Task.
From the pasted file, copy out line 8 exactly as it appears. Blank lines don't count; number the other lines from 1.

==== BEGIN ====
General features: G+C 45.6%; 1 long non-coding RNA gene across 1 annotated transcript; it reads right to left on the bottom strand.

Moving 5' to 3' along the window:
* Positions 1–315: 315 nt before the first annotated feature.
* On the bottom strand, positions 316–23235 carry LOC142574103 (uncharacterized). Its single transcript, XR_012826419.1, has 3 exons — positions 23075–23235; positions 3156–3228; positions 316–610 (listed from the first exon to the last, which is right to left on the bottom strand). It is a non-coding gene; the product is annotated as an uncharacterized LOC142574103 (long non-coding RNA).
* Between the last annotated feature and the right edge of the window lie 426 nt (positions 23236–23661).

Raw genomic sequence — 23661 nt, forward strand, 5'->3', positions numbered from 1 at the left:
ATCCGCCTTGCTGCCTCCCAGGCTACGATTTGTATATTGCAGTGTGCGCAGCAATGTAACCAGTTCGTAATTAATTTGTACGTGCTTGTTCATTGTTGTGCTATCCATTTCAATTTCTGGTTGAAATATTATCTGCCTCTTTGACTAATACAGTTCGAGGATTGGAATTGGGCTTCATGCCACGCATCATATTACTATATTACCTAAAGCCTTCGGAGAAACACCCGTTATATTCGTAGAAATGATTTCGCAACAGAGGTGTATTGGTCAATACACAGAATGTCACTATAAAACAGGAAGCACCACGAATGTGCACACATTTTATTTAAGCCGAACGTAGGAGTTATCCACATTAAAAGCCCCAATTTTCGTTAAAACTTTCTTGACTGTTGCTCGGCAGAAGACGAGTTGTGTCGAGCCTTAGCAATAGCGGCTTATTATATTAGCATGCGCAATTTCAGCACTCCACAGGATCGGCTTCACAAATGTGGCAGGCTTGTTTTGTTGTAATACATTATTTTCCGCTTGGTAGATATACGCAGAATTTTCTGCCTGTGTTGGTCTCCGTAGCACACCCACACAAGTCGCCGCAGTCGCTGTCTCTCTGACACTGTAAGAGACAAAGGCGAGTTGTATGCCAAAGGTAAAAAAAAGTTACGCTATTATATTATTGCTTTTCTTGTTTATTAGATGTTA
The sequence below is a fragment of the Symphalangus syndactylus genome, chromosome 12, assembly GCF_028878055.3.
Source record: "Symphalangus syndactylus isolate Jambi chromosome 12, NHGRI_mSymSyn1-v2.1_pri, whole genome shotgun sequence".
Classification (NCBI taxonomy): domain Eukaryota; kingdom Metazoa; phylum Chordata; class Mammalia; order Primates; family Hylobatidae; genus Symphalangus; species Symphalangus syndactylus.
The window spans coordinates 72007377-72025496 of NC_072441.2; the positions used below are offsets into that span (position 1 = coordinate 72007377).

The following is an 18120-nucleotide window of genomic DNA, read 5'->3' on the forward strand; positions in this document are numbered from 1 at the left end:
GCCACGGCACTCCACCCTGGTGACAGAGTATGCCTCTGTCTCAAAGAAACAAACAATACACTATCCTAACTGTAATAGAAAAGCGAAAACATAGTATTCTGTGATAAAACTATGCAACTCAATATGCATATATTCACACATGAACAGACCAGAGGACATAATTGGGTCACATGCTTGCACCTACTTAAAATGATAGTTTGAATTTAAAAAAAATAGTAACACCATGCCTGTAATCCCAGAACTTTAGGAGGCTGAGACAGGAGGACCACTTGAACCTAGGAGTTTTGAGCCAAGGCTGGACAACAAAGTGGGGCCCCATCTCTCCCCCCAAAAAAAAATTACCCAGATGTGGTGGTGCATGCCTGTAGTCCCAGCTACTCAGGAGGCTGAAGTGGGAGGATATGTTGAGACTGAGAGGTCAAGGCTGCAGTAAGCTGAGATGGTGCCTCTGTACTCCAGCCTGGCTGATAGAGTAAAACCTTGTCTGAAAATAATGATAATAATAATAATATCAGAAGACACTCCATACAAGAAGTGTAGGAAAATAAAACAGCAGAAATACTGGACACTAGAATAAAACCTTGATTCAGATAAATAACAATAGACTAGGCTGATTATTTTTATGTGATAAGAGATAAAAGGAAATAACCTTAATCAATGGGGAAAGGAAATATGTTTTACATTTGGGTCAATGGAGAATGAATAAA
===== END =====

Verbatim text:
The sequence below is a fragment of the Symphalangus syndactylus genome, chromosome 12, assembly GCF_028878055.3.